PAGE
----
Furthermore, more carpets are being replaced with long-wearing hardwood flooring with a durable factory finish. Engineered wood flooring, which uses a thin veneer of real wood or bamboo over structural plywood, tends not to wear as well as the more solid alternative. It does have the same look but costs less, making it a good choice if you plan to sell soon.

  1. Investing in Smart Technology

High-tech features offer notoriously bad returns on investment because technologies tend to evolve quickly. For example, one of the biggest flops in recent years is the fully wired audiovisual system. That being said, you should be investing on smart technology – those kinds that don’t fall off easily – rather than simply the trending ones.

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Certain smart devices add to home value and interest, including programmable thermostats. It has practically the same benefit with a range of products, such as lights, door locks, and security systems. Those smart features have broad appeal with millennials who grew up on smartphones, so they’re used to being able to control things at their fingertips. Surely, their age group would pay three to five percent more if they can control everything with their mobile phone.

A whole house generator might also be a good investment. Power failures are a reality for a lot of homeowners. As such, stationary generators can usually power the entire property. A professionally installed unit can range from $7,000 to $15,000, according to Porch, a website connecting consumers with home service pros. The Generac 6241, priced at $3,500, excluding installation, is a top pick.

  1. Invest in Good Advertising and Photos

Lastly, to increase the value of your house, your overall advertisement should be crisp. The first step is to look for a real estate agent who can really sell houses. Then, make sure your real estate agent offers great photos that show your home in its best light when it comes time to list. With this, home buyers seeking for a new place can appreciate your home from the pictures online before even making a decision to visit.

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Look for a frugal way to get a good advertisement by hiring a photographer, or researching online on how to take good photos of your house. Time and time again, customers would always be attracted by the first impression, especially when your advertisement photos are really good.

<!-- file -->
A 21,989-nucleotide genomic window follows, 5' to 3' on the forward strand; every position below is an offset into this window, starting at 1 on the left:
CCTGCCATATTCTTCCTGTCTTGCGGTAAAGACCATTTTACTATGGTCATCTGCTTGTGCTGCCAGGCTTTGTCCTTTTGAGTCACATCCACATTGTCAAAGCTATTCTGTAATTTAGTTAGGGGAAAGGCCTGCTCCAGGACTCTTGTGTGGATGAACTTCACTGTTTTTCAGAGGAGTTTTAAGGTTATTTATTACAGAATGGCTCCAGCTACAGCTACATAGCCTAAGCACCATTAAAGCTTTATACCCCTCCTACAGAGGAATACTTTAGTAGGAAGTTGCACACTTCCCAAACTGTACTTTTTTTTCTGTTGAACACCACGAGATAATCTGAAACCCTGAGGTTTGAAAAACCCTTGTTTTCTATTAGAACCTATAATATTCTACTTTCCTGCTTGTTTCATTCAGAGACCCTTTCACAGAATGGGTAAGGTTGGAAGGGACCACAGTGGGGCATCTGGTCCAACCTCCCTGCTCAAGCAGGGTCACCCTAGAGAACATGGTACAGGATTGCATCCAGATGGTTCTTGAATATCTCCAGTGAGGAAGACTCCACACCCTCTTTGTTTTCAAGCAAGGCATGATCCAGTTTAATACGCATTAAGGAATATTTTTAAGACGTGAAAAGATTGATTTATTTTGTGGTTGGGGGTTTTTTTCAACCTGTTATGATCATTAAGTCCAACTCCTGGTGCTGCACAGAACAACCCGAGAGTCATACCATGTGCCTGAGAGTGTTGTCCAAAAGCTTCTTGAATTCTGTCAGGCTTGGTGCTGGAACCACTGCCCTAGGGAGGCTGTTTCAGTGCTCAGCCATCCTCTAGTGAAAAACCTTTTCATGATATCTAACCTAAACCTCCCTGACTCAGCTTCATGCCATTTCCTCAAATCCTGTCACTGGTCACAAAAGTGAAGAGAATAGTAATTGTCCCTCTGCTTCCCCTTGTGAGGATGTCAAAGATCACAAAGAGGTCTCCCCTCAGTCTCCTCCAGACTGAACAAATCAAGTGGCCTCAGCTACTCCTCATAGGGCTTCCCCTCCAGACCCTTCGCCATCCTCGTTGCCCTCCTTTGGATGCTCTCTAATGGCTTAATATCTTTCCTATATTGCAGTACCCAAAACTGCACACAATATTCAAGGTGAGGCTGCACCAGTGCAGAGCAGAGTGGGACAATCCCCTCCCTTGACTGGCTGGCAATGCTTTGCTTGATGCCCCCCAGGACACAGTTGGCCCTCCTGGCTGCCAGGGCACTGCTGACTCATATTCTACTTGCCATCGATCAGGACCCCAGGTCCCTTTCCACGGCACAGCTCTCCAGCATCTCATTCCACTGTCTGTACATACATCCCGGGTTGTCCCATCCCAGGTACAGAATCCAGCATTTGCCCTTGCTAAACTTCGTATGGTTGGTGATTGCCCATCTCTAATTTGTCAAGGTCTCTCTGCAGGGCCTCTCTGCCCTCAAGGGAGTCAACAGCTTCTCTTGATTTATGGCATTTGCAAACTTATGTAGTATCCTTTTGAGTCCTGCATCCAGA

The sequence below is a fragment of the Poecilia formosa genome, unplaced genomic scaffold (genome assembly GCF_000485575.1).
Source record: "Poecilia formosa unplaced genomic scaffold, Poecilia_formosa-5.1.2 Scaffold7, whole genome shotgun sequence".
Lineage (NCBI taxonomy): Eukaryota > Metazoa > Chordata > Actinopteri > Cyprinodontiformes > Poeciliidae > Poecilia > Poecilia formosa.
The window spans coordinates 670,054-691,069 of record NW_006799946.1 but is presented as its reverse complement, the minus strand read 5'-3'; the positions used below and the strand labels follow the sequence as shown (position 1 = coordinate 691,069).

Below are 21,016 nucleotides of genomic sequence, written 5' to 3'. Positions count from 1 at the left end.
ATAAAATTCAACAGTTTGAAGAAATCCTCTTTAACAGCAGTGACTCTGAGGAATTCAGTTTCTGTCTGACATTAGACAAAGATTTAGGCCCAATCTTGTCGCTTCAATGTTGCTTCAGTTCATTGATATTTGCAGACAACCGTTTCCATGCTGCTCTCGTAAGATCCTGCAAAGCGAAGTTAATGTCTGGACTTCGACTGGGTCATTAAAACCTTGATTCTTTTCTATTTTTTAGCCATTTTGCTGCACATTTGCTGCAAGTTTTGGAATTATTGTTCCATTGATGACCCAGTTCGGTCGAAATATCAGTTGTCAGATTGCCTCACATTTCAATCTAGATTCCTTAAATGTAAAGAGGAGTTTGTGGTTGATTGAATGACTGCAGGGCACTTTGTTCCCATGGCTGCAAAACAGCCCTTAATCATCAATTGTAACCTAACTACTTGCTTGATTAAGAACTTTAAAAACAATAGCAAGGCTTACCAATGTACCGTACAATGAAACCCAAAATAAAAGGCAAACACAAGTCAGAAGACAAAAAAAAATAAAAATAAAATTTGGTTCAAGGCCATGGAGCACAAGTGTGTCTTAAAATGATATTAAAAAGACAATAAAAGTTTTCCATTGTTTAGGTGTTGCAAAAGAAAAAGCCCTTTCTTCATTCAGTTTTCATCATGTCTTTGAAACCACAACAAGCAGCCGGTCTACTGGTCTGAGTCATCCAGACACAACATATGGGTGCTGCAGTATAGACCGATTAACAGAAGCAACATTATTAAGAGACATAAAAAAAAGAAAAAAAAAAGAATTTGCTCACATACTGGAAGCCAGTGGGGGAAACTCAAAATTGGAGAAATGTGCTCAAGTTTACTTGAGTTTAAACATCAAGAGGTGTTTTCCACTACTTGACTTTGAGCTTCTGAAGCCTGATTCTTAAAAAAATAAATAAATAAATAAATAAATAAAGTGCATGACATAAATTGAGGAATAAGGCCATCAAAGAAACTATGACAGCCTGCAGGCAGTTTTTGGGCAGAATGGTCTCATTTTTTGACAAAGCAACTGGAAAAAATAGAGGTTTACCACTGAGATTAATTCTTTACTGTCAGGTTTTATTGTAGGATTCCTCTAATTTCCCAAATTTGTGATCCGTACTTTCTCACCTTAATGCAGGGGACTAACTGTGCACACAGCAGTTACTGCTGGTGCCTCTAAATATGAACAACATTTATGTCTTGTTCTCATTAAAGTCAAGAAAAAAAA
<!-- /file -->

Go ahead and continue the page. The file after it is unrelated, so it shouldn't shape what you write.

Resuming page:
8 Factors a New Real Estate Buyer Should Know

If you’re new to the playing field of real estate, buying a property might be an experience that could turn out to be a bit too confusing for you. As it is, it’s nothing like buying your favorite snack at a convenience store; it’s not just you giving cash in exchange for a house. There are many terms and conditions that you still need to understand fully before anything else. If you’re a new buyer – or a relatively new one – and wanting to lessen the cost on a property you desire, here’s what you ought to know:

Price

Of course, the seller wants the highest price they can get while the buyer wants the smallest price they can get. Buyers and sellers try to negotiate the best price possible for them. The thing is that that “magic price” is obviously going to be different for both parties.

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There’s nothing else to do than for both of parties to meet halfway.

Buyers don’t want to overpay or price themselves out of a resale in the future; while sellers want to make sure the deal makes sense and fits well in their financial plan. If you want to get the best initial price, you should have an idea of the pricing, then take into account the market situation, and other factors that might affect the price.

Closing costs

One thing that many new prospects in the real estate market take for granted is the closing costs. Closing costs are fees associated at the closing of a real estate transaction. The closing point is when the title of the property is transferred from the seller to the buyer. Closing costs are incurred by either the buyer or seller.

Buyers have to pay prepaid closing costs for their mortgage. This payment is for the money that the mortgage lender holds in escrow, for items like taxes and insurance. Usually, a buyer may ask a seller to pay a flat amount toward their closing costs, or up to a percentage for what’s an allowable contribution for the lender. Sometimes this can be up to 3% of what’s included in the mortgage.

What you can expect is that if a buyer asks the seller to make a concession on their behalf, they’re likely going to have to pay a higher asking price.

Closing date

Due dates and closing dates affect the monthly cash flow from the buyer to the seller. Also, sellers almost always negotiate for the best case scenario for themselves, like upping up the speed of when the money will be remitted to them. This might be a small factor, but something that you should still be mindful of.